Fire injuries are injuries which are caused by uncontrolled or unexpected fires. Fire injuries typically occur because of the negligence of one or more parties.
A plaintiff may prove by showing that a defendant breached a duty of care which they owed and this breach was the actual and direct cause of the plaintiff’s injury. For example, a defendant may be found liable for a fire injury if they stored flammable chemicals in a negligent manner.
If the individual’s negligence is the cause of the plaintiff’s injuries, the defendant may be held liable for the fire injuries which result.
When Do Fire Injuries Commonly Occur?
Fire injuries commonly occur in places where high heat or exposure to an open flame or furnace is required, which may include:
A fire injury may occur as a result of a spontaneous explosion or combustion. For example, if an individual lights a match in an area where flammable liquids are stored.
What are Smoke Inhalation Injuries?
A smoke inhalation injury occurs when an individual breathes too many toxic chemicals and fumes from a fire. These injuries can result in very serious conditions.
Smoke inhalation is the leading cause of death from fires, even before burns. Smoke inhalation may result in injury by several different mechanisms of the body, including:
- Upper airway injuries;
- Irritation of the airways;
- Chemical injury to airways, typically due to soot;
- Asphyxiation; and
- Carbon monoxide toxicity and toxicity from other gasses, such as cyanide.
The severity of the smoke inhalation injury will depend upon an number of factors, including:
- The type of fire involved;
- The length of exposure to the fumes and smoke;
- Whether or not the individual was in an enclosed space; and
- Other factors.
It is important to note that smoke inhalation injuries may occur in a relatively short period of time.
Who Can be Held Liable for a Smoke Inhalation Injury?
A smoke inhalation injury may lead to legal liability and a lawsuit. A common claim in smoke inhalation cases is negligence.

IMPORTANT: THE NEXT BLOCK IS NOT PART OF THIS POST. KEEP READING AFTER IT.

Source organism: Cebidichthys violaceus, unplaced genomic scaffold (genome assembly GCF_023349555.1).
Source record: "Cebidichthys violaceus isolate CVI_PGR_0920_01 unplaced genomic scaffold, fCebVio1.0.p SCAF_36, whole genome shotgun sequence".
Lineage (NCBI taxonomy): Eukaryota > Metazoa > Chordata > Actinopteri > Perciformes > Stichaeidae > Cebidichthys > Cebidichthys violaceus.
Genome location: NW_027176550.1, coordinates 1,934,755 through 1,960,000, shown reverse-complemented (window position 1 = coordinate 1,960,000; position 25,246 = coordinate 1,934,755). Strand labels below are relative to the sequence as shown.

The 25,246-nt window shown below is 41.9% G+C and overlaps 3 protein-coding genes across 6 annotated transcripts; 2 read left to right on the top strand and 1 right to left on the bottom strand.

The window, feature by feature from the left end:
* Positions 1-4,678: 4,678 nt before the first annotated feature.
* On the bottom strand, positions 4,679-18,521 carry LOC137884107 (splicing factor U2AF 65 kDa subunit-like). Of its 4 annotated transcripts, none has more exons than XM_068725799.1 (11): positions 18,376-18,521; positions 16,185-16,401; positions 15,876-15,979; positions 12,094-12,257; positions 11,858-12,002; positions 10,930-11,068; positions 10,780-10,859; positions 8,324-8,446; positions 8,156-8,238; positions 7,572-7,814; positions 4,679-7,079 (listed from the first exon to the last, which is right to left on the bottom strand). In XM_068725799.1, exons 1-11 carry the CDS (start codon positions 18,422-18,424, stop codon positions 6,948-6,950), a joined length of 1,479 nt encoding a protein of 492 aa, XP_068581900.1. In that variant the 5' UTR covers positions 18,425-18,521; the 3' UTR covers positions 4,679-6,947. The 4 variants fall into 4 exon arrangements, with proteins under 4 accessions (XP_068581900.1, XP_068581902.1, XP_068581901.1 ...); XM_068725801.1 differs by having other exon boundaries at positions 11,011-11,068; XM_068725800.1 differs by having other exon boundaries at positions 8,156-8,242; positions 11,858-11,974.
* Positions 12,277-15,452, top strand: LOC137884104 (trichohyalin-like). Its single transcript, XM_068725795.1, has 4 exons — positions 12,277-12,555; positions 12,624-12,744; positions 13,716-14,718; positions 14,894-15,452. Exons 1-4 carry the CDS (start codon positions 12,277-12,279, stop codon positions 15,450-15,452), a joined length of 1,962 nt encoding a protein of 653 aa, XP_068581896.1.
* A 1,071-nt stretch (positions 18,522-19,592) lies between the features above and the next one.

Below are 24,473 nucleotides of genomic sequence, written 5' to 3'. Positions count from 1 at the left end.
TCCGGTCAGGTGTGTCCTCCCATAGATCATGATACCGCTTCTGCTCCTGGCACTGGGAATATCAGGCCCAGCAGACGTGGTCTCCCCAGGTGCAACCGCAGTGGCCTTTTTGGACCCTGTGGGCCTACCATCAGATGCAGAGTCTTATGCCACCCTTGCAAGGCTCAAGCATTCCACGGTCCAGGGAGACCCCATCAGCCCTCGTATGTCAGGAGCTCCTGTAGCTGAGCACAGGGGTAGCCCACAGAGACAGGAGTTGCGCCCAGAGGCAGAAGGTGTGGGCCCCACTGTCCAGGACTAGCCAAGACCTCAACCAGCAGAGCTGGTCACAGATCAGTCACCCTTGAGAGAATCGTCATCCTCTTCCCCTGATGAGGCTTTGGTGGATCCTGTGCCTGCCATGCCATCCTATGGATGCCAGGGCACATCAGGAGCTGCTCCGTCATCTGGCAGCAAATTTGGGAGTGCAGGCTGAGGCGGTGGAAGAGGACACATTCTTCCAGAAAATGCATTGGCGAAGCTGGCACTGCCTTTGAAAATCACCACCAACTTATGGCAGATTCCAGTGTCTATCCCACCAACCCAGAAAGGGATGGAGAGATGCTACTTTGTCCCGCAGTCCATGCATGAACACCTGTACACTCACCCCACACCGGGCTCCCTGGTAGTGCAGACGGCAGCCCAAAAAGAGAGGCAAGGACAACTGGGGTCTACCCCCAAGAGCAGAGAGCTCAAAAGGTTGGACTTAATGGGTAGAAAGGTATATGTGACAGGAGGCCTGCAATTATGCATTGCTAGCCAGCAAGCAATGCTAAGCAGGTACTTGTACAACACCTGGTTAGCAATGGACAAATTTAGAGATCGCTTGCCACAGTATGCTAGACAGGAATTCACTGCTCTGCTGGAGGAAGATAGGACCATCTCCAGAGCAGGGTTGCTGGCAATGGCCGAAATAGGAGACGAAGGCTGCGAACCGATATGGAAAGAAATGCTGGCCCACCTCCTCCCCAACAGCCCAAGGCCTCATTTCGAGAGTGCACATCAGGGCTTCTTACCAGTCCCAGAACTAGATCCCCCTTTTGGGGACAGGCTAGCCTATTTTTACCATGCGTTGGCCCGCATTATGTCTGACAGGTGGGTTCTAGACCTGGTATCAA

For example, if an individual negligently starts a fire, they may be liable for smoke inhalation injuries which result from the fire. A product manufacturer may also be held liable for smoke inhalation injuries which are connected to product defects.
Common product defects related to smoke inhalation injuries include:
- Automobile-related fires;
- Cooking or grilling implements;
- Volatile chemical substances; and
- Other similar types of products.
Smoke inhalation injuries are also frequently connected with occupational injuries and work injuries.
What is the Definition of Negligence?
In the legal context, negligence refers to when an individual fails to use reasonable care that results in damage or injury to another individual or to property. Courts will determine the meaning of reasonable care by comparing the actions of the defendant in the case to the actions of other reasonable individuals in the same or similar situations.
Negligence claims are often included in personal injury claims, as negligence is one of the most common claims in tort law. There are two main categories of torts, intentional torts and strict liability torts.
With intentional torts, a defendant engages in an intentional act with the purpose of causing injury to the plaintiff. With a strict liability tort, a defendant may be found liable based upon their actions rather than based on their intentions.
In a negligence claim, the plaintiff is required to prove that the defendant was negligent by showing the following four elements:
- Causation; and
What is Product Liability?
Product liability is a legal concept that holds a seller, retailer, or manufacturer or a product liable for permitted defective products to reach consumers, regardless of the consumer’s negligence. Laws governing product liability determine what party or parties are responsible for a defective or dangerous product.